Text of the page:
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The Democratic Strategist

Political Strategy for a Permanent Democratic Majority

Can Dems Win Libertarian Votes?

The March issue of Campaign & Elections ezine, Politics has a freebie cover story by Nick Gillespie and Matt Welch. “Tuned Out: Cultural Libertarians Are A Growing Force in America. But Just How Can you Reach Them?”
Much of the article is a plug for Republican/Libertarian Ron Paul as a prototype presidential candidate of the future, without even a mention of Paul’s disturbing flirtation with white supremacist groups/ideology. But the authors do shed some light on Paul’s popularity with Libertarians, if not racist groups.
There’s also a fair amount of dubious speculation about “long-tail marketing” being the wave of the future in politics, as well as the economy. The authors cite a study of public opinion polls indicating that “15 percent of the electorate can more or less be described as Libertarian,” which doesn’t tell us much about what they actually do at the ballot box.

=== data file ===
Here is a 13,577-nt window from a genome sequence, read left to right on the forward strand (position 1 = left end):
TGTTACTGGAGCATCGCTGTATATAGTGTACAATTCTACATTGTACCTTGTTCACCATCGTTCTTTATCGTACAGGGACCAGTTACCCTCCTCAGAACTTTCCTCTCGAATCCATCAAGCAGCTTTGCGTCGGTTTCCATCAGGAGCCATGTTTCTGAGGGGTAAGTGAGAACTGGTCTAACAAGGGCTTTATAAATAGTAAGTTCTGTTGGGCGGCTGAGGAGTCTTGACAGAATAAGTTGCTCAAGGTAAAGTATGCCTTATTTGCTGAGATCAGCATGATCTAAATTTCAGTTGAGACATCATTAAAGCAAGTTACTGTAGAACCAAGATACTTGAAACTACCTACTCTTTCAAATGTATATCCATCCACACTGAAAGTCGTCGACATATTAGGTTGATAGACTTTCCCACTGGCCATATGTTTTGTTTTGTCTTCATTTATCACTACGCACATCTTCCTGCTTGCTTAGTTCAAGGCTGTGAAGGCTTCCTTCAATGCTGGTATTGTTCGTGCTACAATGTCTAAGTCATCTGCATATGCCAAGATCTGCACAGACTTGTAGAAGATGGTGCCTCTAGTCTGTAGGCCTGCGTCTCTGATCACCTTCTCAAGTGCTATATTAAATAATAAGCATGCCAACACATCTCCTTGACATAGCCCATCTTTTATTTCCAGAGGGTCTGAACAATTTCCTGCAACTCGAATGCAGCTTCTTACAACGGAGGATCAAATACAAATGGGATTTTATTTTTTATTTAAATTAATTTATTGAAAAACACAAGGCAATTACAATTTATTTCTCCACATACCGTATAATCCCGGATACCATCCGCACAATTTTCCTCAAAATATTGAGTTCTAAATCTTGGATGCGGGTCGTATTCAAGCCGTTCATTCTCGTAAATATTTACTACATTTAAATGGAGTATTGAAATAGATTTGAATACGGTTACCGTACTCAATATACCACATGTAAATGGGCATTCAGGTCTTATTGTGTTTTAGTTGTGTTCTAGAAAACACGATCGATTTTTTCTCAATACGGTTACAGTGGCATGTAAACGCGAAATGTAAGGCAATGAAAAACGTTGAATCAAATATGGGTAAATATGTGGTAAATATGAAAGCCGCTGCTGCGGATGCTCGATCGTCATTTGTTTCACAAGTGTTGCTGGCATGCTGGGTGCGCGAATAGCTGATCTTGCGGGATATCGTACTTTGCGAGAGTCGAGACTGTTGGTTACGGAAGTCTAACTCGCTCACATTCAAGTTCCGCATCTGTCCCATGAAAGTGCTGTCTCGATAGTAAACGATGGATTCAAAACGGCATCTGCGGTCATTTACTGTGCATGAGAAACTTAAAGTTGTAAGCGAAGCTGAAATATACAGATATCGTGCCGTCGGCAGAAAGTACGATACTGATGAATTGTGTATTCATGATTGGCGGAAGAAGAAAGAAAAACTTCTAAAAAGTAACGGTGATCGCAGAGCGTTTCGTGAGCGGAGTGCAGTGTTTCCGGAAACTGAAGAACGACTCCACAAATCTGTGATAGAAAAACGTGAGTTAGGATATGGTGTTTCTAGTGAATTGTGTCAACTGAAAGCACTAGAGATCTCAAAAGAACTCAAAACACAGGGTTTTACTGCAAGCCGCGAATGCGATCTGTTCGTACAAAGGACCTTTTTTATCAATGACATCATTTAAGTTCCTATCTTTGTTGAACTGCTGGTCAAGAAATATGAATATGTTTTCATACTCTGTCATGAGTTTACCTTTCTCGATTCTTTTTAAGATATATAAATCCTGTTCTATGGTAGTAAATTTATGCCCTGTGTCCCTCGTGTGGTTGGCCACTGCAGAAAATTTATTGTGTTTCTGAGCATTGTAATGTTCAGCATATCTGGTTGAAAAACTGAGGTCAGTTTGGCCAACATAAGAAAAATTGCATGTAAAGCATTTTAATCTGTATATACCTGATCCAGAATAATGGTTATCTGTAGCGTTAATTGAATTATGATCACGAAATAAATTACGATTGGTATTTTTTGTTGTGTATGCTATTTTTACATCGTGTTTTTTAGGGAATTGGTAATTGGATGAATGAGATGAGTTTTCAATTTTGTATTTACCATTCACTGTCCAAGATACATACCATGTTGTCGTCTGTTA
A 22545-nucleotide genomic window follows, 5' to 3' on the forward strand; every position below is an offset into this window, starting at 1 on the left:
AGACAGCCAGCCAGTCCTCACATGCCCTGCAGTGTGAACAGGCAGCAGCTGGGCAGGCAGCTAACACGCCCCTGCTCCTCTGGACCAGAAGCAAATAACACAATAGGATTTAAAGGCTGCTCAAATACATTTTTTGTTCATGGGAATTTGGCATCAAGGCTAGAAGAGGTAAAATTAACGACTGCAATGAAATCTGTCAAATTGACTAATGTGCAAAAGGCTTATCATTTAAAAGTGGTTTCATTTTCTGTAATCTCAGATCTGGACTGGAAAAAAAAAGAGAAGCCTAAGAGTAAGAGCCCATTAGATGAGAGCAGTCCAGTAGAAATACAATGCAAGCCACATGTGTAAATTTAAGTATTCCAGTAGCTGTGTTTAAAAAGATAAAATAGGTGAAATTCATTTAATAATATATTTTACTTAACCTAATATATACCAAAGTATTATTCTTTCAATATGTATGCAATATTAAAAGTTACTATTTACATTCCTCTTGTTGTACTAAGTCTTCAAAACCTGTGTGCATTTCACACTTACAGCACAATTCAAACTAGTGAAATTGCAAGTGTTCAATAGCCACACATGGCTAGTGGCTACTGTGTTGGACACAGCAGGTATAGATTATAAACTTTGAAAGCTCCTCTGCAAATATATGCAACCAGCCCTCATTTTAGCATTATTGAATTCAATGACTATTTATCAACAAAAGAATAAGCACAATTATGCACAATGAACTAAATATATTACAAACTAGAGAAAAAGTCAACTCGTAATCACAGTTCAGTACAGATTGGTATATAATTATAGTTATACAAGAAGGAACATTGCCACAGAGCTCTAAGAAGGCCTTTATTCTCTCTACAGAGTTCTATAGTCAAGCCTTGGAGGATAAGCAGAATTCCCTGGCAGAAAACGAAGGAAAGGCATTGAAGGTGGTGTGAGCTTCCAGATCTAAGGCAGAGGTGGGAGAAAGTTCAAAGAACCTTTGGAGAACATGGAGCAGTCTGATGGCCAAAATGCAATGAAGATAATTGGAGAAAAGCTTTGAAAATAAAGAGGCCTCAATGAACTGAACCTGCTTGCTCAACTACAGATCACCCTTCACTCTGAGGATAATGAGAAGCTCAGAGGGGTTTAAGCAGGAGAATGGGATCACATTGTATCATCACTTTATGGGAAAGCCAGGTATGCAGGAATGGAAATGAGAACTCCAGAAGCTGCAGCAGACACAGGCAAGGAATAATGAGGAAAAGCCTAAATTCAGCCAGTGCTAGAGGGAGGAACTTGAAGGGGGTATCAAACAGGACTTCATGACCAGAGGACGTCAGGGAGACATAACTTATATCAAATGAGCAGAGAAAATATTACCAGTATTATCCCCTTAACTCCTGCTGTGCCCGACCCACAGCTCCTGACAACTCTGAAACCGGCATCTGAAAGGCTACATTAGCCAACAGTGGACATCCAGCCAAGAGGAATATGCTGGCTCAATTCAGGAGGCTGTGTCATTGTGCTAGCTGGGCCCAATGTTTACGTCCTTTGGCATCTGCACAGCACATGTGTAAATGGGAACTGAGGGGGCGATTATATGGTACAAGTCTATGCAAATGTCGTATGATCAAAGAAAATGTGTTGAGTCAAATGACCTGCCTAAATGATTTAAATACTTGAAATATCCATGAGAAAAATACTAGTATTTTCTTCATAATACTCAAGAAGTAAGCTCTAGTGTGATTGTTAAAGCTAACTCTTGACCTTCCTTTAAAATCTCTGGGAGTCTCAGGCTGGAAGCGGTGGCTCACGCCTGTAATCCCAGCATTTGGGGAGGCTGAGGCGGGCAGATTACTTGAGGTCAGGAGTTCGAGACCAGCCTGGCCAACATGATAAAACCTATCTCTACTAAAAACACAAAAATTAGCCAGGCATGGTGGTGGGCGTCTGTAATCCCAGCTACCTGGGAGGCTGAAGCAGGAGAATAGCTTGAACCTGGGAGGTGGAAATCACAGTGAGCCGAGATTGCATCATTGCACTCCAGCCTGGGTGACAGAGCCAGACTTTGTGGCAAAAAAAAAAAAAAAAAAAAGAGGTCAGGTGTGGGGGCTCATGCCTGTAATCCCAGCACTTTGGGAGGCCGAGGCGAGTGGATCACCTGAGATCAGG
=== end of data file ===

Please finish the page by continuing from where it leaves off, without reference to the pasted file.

The merit of the article, in terms of Democratic strategy, is that it illuminates a significant ideological minority that divides its voters between Democrats, Republicans and the Libertarian Party and sheds light on what they think about a host of issues in current context. The sidebar, “7 Ways to Win Our Vote” limns current Libertarian preferences regarding online gambling; internet tax proposals; eminent domain; Iraq; immigration; medical marijuana; and health insurance. Democrats have an edge with Libertarians on most of these issues and other issues concerning personal and lifestyle freedom. Republicans will do better with Libertarians who are more focused on taxes, shrinking government and expanding unfettered trade.
It’s unclear whether the Libertarian percentage of American voters will grow in the years ahead. No doubt, Democrats can bite off a healthy chunk of the Libertarian-leaning constituency with the right kind of candidates. My guess is Obama would have a better chance than Clinton to win Libertarian votes in this cycle, although neither one satisfies the inflexible standards of free-trade ideologues. One suspects that many, if not most self-described Libertarians are not all that rigid on all their issues, so there is likely not much benefit in tailoring a strategy to win their votes.

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